The main criticism of the Pixel 6 and Pixel 6 Pro designs is that they are too big for some people’s tastes. They’re difficult to use with one hand, don’t fit well in many jeans pockets, and are easily misplaced. Previously, Google offered both small and large versions of its phones, but the difference in size between the two isn’t considerable or noteworthy. These are iPhone Pro Max-sized phones, which is great if you want a big phone but not so great if you don’t like huge slabs.
The Google Pixel phones are a departure from the norm
While they may not be as flashy as some of the other Android phones on the market, they make up for it in quality and performance. With a sleek glass and metal design, these phones are sure to turn heads. And with features like unlimited storage and a fast-charging battery, you won’t want to put them down.
Both phones have huge, expansive screens, which is a benefit. The Pixel 6 features a 6.4-inch OLED display with a 1080p full-HD resolution, while the Pixel 6 Pro has a 6.7-inch OLED display with a 1440p full-HD resolution. The screen on the Pixel 6 is flat, but the Pixel 6 Pro has curved sides that taper toward the frame. I like the flat screen of the 6, but in my testing, the curves of the 6 Pro didn’t cause any errant touch issues, which may make a curved screen difficult to use.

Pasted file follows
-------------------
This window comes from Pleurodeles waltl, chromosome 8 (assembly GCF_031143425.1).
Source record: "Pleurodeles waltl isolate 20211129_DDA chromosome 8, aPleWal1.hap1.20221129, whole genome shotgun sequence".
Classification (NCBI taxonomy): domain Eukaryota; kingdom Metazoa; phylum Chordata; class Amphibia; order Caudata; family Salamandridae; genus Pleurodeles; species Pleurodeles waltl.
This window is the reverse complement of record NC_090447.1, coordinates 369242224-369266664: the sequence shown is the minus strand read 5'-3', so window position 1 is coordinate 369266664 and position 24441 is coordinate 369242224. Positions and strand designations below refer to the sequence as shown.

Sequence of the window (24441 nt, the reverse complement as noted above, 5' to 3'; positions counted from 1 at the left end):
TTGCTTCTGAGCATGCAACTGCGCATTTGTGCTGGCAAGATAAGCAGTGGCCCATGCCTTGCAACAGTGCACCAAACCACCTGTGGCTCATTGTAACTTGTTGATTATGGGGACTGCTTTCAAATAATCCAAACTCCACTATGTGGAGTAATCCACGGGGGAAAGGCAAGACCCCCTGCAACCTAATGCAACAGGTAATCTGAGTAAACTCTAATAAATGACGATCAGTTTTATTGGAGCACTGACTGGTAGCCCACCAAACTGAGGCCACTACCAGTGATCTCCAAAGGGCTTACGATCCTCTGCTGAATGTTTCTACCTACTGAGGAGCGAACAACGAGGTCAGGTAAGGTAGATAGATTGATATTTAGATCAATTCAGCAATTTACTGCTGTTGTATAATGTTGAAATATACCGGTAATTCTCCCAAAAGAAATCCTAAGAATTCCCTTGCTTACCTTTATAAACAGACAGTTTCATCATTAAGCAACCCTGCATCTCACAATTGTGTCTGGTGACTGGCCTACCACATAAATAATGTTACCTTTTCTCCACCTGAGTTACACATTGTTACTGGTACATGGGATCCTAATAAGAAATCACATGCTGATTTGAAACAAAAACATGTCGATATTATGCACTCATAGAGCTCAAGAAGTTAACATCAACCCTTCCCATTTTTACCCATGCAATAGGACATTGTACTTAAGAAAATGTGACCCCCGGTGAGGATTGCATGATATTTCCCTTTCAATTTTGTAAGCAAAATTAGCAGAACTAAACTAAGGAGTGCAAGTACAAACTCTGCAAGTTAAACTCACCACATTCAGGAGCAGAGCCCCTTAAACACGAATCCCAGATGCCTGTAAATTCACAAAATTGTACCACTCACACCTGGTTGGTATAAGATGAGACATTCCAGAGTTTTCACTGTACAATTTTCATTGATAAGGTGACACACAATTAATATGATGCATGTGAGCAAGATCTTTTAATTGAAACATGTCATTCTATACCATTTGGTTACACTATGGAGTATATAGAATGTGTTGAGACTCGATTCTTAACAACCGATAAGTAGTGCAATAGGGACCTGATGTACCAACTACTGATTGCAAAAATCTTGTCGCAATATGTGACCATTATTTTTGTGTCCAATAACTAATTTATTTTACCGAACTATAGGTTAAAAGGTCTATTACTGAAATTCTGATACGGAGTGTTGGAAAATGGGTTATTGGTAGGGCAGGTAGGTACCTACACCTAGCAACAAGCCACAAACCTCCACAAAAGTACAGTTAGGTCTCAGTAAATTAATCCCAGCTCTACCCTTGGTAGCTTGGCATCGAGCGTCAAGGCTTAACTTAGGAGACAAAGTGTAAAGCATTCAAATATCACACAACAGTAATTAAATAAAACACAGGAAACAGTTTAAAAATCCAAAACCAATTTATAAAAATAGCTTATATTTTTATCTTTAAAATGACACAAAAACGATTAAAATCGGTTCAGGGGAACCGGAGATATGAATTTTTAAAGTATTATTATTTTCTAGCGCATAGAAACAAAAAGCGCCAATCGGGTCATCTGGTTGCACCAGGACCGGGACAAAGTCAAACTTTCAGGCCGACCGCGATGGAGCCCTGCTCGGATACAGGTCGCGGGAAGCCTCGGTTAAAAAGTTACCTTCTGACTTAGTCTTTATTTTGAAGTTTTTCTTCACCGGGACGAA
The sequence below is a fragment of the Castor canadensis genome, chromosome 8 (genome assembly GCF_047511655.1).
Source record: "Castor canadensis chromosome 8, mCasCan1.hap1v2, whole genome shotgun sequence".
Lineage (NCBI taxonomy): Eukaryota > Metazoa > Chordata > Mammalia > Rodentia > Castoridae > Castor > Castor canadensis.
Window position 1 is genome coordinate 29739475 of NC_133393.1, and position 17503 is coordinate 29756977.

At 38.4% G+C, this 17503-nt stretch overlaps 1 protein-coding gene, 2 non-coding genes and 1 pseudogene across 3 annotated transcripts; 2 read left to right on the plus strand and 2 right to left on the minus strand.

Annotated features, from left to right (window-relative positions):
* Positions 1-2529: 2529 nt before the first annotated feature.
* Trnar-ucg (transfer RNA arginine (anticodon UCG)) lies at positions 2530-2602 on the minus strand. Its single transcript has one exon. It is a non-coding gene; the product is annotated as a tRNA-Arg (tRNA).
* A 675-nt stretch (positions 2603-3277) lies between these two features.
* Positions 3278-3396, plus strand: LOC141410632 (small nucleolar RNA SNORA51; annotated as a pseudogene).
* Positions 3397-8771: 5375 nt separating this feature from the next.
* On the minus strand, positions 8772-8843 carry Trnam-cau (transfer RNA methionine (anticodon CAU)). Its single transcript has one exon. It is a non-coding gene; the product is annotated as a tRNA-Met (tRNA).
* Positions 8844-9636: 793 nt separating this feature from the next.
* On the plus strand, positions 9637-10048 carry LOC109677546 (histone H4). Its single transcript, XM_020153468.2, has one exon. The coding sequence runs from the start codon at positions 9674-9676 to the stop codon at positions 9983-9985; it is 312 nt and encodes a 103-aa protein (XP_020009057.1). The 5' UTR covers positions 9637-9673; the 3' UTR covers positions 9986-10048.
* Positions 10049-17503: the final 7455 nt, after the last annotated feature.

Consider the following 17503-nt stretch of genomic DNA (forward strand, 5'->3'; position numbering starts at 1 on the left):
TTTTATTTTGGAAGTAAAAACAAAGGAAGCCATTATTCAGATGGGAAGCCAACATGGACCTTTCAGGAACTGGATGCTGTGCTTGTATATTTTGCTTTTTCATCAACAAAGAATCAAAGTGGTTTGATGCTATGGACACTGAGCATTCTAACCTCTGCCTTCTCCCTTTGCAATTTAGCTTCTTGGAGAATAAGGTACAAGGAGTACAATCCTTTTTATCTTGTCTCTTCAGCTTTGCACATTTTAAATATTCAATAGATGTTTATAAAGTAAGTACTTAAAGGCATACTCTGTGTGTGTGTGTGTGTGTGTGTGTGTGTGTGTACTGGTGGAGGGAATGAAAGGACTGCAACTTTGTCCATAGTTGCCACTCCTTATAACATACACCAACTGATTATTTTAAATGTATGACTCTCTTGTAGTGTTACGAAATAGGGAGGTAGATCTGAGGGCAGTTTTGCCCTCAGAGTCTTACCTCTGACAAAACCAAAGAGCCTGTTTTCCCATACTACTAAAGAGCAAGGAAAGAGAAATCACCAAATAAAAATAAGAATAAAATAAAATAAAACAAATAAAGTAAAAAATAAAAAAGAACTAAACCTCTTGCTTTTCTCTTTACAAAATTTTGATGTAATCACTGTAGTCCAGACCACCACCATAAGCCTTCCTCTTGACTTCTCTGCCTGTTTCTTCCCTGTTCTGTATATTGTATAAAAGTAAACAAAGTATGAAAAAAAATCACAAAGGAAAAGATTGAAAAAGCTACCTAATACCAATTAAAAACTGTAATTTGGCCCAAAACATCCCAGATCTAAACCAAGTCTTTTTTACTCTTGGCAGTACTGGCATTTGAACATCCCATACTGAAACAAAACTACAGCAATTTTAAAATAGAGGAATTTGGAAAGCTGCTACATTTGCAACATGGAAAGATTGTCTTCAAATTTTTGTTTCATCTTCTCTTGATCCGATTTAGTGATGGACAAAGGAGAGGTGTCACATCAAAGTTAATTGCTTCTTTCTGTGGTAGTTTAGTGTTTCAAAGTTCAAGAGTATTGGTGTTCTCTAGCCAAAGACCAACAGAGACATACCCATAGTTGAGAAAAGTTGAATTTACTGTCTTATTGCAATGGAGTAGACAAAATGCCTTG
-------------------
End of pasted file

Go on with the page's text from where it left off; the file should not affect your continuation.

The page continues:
Both are bright, crisp, and colorful, though the 6 Pro is noticeably brighter in direct sunlight. Both phones are free of the faults that plagued prior Pixel phones, such as strange color reproduction or flickering in low light.
If you look closely, you’ll notice faults like a tiny color shift at oblique angles and a discernible shadow under the curved sides of the 6 Pro when using a light backdrop, something we don’t see on Apple or Samsung’s current flagship phones. The screens are one area where the phones’ cheaper price tag shines through. They’re pleasant, but not up to the level of its main competition.
They also have fast refresh rates (90Hz on the Pixel 6 and up to 120Hz on the Pixel 6 Pro), which make scrolling and interactions extremely fluid. It’s encouraging to see Google follow pace with fast refresh displays, which have become commonplace on high-end phones. Unless I inspected the phone side by side, I couldn’t tell the difference between the 90Hz and 120Hz frequencies—both are smooth in use.
The fingerprint scanner located behind the screen is not ideal. It’s in a good spot — about a fourth of the way up from the bottom — but it’s significantly slower than other fingerprint scanners, even those on the back of recent Pixel phones.